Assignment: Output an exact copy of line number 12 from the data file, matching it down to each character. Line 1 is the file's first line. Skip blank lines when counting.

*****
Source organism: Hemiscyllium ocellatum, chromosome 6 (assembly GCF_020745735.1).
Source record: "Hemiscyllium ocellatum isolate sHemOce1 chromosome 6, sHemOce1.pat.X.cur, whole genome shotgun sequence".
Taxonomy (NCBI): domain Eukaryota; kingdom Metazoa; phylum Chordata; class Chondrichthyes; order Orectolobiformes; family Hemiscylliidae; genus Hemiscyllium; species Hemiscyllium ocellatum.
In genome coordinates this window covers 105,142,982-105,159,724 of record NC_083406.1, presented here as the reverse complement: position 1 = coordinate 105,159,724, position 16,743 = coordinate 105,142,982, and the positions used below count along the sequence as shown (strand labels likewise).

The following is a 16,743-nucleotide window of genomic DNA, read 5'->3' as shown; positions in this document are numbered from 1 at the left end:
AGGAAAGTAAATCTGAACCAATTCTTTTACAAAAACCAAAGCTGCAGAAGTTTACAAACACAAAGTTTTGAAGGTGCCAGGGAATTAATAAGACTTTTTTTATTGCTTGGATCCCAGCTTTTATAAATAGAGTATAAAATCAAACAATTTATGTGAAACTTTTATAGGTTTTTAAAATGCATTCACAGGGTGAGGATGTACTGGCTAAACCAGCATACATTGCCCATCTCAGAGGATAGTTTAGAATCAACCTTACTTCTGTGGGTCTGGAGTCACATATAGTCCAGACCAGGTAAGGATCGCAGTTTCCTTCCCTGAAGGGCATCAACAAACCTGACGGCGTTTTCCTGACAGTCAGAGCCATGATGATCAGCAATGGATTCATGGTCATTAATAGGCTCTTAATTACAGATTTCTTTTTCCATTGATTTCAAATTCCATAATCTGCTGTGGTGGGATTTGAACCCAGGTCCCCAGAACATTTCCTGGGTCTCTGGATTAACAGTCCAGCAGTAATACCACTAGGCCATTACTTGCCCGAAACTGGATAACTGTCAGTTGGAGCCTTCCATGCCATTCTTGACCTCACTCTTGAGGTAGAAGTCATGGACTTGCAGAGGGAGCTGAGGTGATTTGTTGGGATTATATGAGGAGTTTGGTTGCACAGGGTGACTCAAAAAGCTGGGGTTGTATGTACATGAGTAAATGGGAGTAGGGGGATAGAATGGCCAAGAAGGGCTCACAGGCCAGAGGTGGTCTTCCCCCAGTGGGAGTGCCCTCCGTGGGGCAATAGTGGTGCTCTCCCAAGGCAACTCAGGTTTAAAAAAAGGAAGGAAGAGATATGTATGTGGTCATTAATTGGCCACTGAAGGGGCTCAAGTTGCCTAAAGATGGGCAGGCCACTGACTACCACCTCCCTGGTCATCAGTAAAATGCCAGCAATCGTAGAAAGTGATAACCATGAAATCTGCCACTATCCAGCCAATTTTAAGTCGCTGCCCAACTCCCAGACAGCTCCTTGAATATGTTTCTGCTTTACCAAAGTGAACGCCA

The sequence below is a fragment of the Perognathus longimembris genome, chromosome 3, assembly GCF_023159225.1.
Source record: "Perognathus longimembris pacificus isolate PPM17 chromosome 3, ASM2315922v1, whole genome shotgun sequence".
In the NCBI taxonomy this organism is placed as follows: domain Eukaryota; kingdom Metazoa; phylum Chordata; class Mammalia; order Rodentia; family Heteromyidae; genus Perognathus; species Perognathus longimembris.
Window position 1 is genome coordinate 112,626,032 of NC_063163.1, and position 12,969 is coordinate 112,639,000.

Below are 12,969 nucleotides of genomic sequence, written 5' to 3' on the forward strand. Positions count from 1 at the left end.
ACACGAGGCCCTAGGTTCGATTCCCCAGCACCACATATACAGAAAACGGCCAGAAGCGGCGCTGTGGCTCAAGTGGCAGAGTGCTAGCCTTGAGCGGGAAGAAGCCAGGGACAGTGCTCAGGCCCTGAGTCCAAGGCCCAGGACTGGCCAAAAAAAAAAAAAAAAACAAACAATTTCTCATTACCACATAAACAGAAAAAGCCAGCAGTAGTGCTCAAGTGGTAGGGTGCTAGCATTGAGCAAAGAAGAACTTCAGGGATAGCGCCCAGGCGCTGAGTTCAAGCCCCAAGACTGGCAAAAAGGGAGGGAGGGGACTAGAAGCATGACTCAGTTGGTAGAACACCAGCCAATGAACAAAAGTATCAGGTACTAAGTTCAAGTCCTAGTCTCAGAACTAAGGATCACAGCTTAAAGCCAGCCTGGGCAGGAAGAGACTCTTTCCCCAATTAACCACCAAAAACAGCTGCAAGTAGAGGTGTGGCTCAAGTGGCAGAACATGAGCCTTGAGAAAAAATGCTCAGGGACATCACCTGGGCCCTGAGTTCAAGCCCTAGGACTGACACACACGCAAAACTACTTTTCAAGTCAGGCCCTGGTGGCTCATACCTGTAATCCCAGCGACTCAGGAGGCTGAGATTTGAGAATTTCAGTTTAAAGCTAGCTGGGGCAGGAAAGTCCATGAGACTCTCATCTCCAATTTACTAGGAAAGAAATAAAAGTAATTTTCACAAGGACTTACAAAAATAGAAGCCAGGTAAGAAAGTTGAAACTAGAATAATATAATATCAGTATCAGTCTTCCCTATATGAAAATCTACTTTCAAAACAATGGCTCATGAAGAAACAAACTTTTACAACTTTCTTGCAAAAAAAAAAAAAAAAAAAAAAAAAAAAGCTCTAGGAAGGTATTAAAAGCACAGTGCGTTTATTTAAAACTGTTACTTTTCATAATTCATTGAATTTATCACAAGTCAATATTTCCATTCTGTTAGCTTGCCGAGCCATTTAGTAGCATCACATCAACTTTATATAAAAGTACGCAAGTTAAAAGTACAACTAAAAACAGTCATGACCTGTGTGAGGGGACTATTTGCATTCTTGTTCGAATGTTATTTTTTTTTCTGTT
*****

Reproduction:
ACACGAGGCCCTAGGTTCGATTCCCCAGCACCACATATACAGAAAACGGCCAGAAGCGGCGCTGTGGCTCAAGTGGCAGAGTGCTAGCCTTGAGCGGGAAGAAGCCAGGGACAGTGCTCAGGCCCTGAGTCCAAGGCCCAGGACTGGCCAAAAAAAAAAAAAAAAACAAACAATTTCTCATTACCACATAAACAGAAAAAGCCAGCAGTAGTGCTCAAGTGGTAGGGTGCTAGCATTGAGCAAAGAAGAACTTCAGGGATAGCGCCCAGGCGCTGAGTTCAAGCCCCAAGACTGGCAAAAAGGGAGGGAGGGGACTAGAAGCATGACTCAGTTGGTAGAACACCAGCCAATGAACAAAAGTATCAGGTACTAAGTTCAAGTCCTAGTCTCAGAACTAAGGATCACAGCTTAAAGCCAGCCTGGGCAGGAAGAGACTCTTTCCCCAATTAACCACCAAAAACAGCTGCAAGTAGAGGTGTGGCTCAAGTGGCAGAACATGAGCCTTGAGAAAAAATGCTCAGGGACATCACCTGGGCCCTGAGTTCAAGCCCTAGGACTGACACACACGCAAAACTACTTTTCAAGTCAGGCCCTGGTGGCTCATACCTGTAATCCCAGCGACTCAGGAGGCTGAGATTTGAGAATTTCAGTTTAAAGCTAGCTGGGGCAGGAAAGTCCATGAGACTCTCATCTCCAATTTACTAGGAAAGAAATAAAAGTAATTTTCACAAGGACTTACAAAAATAGAAGCCAGGTAAGAAAGTTGAAACTAGAATAATATAATATCAGTATCAGTCTTCCCTATATGAAAATCTACTTTCAAAACAATGGCTCATGAAGAAACAAACTTTTACAACTTTCTTGCAAAAAAAAAAAAAAAAAAAAAAAAAAAAGCTCTAGGAAGGTATTAAAAGCACAGTGCGTTTATTTAAAACTGTTACTTTTCATAATTCATTGAATTTATCACAAGTCAATATTTCCATTCTGTTAGCTTGCCGAGCCATTTAGTAGCATCACATCAACTTTATATAAAAGTACGCAAGTTAAAAGTACAACTAAAAACAGTCATGACCTGTGTGAGGGGACTATTTGCATTCTTGTTCGAATGTTATTTTTTTTTCTGTT